letter-writing campaign, the insurance
company fully reversed its denial and paid the full loss. It was so satisfying to apply my insurance subject-matter expertise to obtain a swift
and excellent result for an individual who otherwise would not have
had the resources to push back on the denial.
KD: I wanted to be in the courtroom, and insurance cases had a reputation for going to trial. I also liked the idea of "fighting the good fight" in
a Big Law setting. Representing policyholders, often as a plaintiff-side
attorney, means you are responsible for investigating and building your

Photos: Kristin Davis, courtesy of Kristin Davis; Julie Hammerman, courtesy of Thompson HD



Washington Lawyer - June 2020

Table of Contents for the Digital Edition of Washington Lawyer - June 2020

YOUR VOICE
FROM OUR PRESIDENT
PRACTICE MANAGEMENT
CALENDAR OF EVENTS
BAR BUSINESS: BUDGET REPORT
MEET GEOFFREY M. KLINEBERG: 49TH PRESIDENT OF THE D.C. BAR
MOVING THE NEEDLE ON LAW FIRM DIVERSITY
THE 2020 JOHN PAYTON LEADERSHIP ACADEMY
JAMES SANDMAN GOES BACK TO SCHOOL
LAW & SERVICE: OAG CONNECTS TO THE COMMUNITY
ON FURTHER REVIEW
THE LEARNING CURVE
MEMBER SPOTLIGHT
WORTH READING
ATTORNEY BRIEFS
DISCIPLINARY SUMMARIES
THE PRO BONO EFFECT
SPECIAL SECTION: UNFINISHED FIGHT
LAST WORD
Washington Lawyer - June 2020 - Cover1
Washington Lawyer - June 2020 - Cover2
Washington Lawyer - June 2020 - 1
Washington Lawyer - June 2020 - 2
Washington Lawyer - June 2020 - 3
Washington Lawyer - June 2020 - 4
Washington Lawyer - June 2020 - YOUR VOICE
Washington Lawyer - June 2020 - FROM OUR PRESIDENT
Washington Lawyer - June 2020 - 7
Washington Lawyer - June 2020 - PRACTICE MANAGEMENT
Washington Lawyer - June 2020 - 9
Washington Lawyer - June 2020 - CALENDAR OF EVENTS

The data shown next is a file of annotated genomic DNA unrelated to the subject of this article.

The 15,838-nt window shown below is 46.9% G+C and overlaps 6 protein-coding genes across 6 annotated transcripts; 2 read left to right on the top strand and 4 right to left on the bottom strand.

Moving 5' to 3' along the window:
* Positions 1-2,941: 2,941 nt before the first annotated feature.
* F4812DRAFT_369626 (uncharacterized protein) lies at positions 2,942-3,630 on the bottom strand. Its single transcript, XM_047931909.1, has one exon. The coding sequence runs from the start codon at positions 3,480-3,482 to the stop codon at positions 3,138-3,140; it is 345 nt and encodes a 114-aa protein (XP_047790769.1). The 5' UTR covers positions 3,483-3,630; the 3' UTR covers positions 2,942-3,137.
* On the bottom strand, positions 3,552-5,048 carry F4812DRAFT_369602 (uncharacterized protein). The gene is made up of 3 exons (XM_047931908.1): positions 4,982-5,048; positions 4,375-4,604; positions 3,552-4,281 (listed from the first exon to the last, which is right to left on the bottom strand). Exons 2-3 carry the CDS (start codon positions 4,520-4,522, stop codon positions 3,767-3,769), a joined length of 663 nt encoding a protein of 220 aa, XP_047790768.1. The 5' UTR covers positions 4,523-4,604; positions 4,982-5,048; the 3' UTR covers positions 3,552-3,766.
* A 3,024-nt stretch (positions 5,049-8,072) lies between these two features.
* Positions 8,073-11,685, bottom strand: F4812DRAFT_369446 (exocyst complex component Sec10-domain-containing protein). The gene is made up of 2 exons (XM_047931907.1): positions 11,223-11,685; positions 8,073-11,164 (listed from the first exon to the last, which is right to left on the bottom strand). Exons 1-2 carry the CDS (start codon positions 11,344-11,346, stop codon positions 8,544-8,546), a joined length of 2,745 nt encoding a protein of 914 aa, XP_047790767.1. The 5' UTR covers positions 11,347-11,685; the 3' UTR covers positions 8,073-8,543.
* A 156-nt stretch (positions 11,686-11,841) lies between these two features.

Washington Lawyer - June 2020 - BAR BUSINESS: BUDGET REPORT
Washington Lawyer - June 2020 - MEET GEOFFREY M. KLINEBERG: 49TH PRESIDENT OF THE D.C. BAR
Washington Lawyer - June 2020 - 13
Washington Lawyer - June 2020 - 14
Washington Lawyer - June 2020 - 15
Washington Lawyer - June 2020 - 16
Washington Lawyer - June 2020 - 17
Washington Lawyer - June 2020 - MOVING THE NEEDLE ON LAW FIRM DIVERSITY
Washington Lawyer - June 2020 - 19
Washington Lawyer - June 2020 - 20
Washington Lawyer - June 2020 - 21
Washington Lawyer - June 2020 - 22
Washington Lawyer - June 2020 - 23
Washington Lawyer - June 2020 - THE 2020 JOHN PAYTON LEADERSHIP ACADEMY
Washington Lawyer - June 2020 - 25
Washington Lawyer - June 2020 - 26
Washington Lawyer - June 2020 - 27
Washington Lawyer - June 2020 - JAMES SANDMAN GOES BACK TO SCHOOL
Washington Lawyer - June 2020 - 29
Washington Lawyer - June 2020 - 30
Washington Lawyer - June 2020 - 31
Washington Lawyer - June 2020 - LAW & SERVICE: OAG CONNECTS TO THE COMMUNITY
Washington Lawyer - June 2020 - 33
Washington Lawyer - June 2020 - ON FURTHER REVIEW
Washington Lawyer - June 2020 - 35
Washington Lawyer - June 2020 - THE LEARNING CURVE
Washington Lawyer - June 2020 - 37
Washington Lawyer - June 2020 - MEMBER SPOTLIGHT
Washington Lawyer - June 2020 - 39
Washington Lawyer - June 2020 - 40
Washington Lawyer - June 2020 - 41
Washington Lawyer - June 2020 - WORTH READING
Washington Lawyer - June 2020 - ATTORNEY BRIEFS
Washington Lawyer - June 2020 - DISCIPLINARY SUMMARIES
Washington Lawyer - June 2020 - 45
Washington Lawyer - June 2020 - THE PRO BONO EFFECT
Washington Lawyer - June 2020 - 47
Washington Lawyer - June 2020 - 48
Washington Lawyer - June 2020 - 49
Washington Lawyer - June 2020 - SPECIAL SECTION: UNFINISHED FIGHT
Washington Lawyer - June 2020 - 51
Washington Lawyer - June 2020 - LAST WORD
Washington Lawyer - June 2020 - Cover3
Washington Lawyer - June 2020 - Cover4